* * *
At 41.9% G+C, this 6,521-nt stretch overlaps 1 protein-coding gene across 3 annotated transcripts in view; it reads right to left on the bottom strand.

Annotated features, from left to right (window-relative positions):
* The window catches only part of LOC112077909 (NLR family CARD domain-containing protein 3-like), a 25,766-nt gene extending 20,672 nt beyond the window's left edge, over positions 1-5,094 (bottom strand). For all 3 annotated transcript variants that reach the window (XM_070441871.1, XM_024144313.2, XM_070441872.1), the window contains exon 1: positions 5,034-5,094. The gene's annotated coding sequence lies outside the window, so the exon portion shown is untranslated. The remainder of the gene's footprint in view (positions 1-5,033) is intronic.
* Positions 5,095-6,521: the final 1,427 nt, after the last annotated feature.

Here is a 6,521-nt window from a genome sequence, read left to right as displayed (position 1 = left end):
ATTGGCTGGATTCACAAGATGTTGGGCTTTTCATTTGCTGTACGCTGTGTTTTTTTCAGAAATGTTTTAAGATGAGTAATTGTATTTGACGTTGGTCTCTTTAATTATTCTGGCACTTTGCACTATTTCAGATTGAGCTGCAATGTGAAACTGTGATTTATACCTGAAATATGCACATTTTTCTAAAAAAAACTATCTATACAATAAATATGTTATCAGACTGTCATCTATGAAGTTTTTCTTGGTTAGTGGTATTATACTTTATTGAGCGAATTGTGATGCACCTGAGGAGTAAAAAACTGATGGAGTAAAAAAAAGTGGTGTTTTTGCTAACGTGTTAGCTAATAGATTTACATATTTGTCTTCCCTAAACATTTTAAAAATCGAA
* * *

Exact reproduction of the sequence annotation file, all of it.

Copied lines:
At 41.9% G+C, this 6,521-nt stretch overlaps 1 protein-coding gene across 3 annotated transcripts in view; it reads right to left on the bottom strand.

Annotated features, from left to right (window-relative positions):
* The window catches only part of LOC112077909 (NLR family CARD domain-containing protein 3-like), a 25,766-nt gene extending 20,672 nt beyond the window's left edge, over positions 1-5,094 (bottom strand). For all 3 annotated transcript variants that reach the window (XM_070441871.1, XM_024144313.2, XM_070441872.1), the window contains exon 1: positions 5,034-5,094. The gene's annotated coding sequence lies outside the window, so the exon portion shown is untranslated. The remainder of the gene's footprint in view (positions 1-5,033) is intronic.
* Positions 5,095-6,521: the final 1,427 nt, after the last annotated feature.

Here is a 6,521-nt window from a genome sequence, read left to right as displayed (position 1 = left end):
ATTGGCTGGATTCACAAGATGTTGGGCTTTTCATTTGCTGTACGCTGTGTTTTTTTCAGAAATGTTTTAAGATGAGTAATTGTATTTGACGTTGGTCTCTTTAATTATTCTGGCACTTTGCACTATTTCAGATTGAGCTGCAATGTGAAACTGTGATTTATACCTGAAATATGCACATTTTTCTAAAAAAAACTATCTATACAATAAATATGTTATCAGACTGTCATCTATGAAGTTTTTCTTGGTTAGTGGTATTATACTTTATTGAGCGAATTGTGATGCACCTGAGGAGTAAAAAACTGATGGAGTAAAAAAAAGTGGTGTTTTTGCTAACGTGTTAGCTAATAGATTTACATATTTGTCTTCCCTAAACATTTTAAAAATCGAA